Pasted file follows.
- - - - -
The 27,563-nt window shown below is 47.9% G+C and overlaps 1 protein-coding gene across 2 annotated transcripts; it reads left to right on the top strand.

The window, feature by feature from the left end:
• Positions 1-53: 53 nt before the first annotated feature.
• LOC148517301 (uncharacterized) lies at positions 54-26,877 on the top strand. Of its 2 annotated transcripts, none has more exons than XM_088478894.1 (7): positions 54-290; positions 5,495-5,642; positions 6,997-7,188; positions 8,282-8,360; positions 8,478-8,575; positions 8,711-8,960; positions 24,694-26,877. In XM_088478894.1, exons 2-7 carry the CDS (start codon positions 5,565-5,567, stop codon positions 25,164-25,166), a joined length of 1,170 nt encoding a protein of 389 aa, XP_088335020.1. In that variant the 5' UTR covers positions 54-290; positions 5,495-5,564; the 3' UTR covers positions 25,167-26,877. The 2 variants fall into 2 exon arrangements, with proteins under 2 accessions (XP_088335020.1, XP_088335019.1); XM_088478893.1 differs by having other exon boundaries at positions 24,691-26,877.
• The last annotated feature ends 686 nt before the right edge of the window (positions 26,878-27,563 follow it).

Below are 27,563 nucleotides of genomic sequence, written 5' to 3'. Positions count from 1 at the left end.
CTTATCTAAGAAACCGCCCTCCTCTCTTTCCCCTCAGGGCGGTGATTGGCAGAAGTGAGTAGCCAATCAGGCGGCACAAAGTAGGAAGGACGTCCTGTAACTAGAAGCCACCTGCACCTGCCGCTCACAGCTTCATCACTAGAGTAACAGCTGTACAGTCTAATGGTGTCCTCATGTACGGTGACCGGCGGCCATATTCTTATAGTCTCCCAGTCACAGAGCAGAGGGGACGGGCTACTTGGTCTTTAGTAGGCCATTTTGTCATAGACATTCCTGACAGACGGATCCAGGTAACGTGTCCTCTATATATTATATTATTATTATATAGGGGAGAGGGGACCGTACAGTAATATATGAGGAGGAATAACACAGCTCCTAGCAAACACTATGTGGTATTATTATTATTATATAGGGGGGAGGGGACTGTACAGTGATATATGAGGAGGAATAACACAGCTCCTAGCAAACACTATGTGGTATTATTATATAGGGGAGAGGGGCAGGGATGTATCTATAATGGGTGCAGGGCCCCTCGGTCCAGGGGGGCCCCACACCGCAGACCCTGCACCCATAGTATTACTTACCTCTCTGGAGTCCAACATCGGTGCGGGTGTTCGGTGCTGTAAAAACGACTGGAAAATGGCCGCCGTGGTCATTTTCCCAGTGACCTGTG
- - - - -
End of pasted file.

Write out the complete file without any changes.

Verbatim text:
The 27,563-nt window shown below is 47.9% G+C and overlaps 1 protein-coding gene across 2 annotated transcripts; it reads left to right on the top strand.

The window, feature by feature from the left end:
• Positions 1-53: 53 nt before the first annotated feature.
• LOC148517301 (uncharacterized) lies at positions 54-26,877 on the top strand. Of its 2 annotated transcripts, none has more exons than XM_088478894.1 (7): positions 54-290; positions 5,495-5,642; positions 6,997-7,188; positions 8,282-8,360; positions 8,478-8,575; positions 8,711-8,960; positions 24,694-26,877. In XM_088478894.1, exons 2-7 carry the CDS (start codon positions 5,565-5,567, stop codon positions 25,164-25,166), a joined length of 1,170 nt encoding a protein of 389 aa, XP_088335020.1. In that variant the 5' UTR covers positions 54-290; positions 5,495-5,564; the 3' UTR covers positions 25,167-26,877. The 2 variants fall into 2 exon arrangements, with proteins under 2 accessions (XP_088335020.1, XP_088335019.1); XM_088478893.1 differs by having other exon boundaries at positions 24,691-26,877.
• The last annotated feature ends 686 nt before the right edge of the window (positions 26,878-27,563 follow it).

Below are 27,563 nucleotides of genomic sequence, written 5' to 3'. Positions count from 1 at the left end.
CTTATCTAAGAAACCGCCCTCCTCTCTTTCCCCTCAGGGCGGTGATTGGCAGAAGTGAGTAGCCAATCAGGCGGCACAAAGTAGGAAGGACGTCCTGTAACTAGAAGCCACCTGCACCTGCCGCTCACAGCTTCATCACTAGAGTAACAGCTGTACAGTCTAATGGTGTCCTCATGTACGGTGACCGGCGGCCATATTCTTATAGTCTCCCAGTCACAGAGCAGAGGGGACGGGCTACTTGGTCTTTAGTAGGCCATTTTGTCATAGACATTCCTGACAGACGGATCCAGGTAACGTGTCCTCTATATATTATATTATTATTATATAGGGGAGAGGGGACCGTACAGTAATATATGAGGAGGAATAACACAGCTCCTAGCAAACACTATGTGGTATTATTATTATTATATAGGGGGGAGGGGACTGTACAGTGATATATGAGGAGGAATAACACAGCTCCTAGCAAACACTATGTGGTATTATTATATAGGGGAGAGGGGCAGGGATGTATCTATAATGGGTGCAGGGCCCCTCGGTCCAGGGGGGCCCCACACCGCAGACCCTGCACCCATAGTATTACTTACCTCTCTGGAGTCCAACATCGGTGCGGGTGTTCGGTGCTGTAAAAACGACTGGAAAATGGCCGCCGTGGTCATTTTCCCAGTGACCTGTG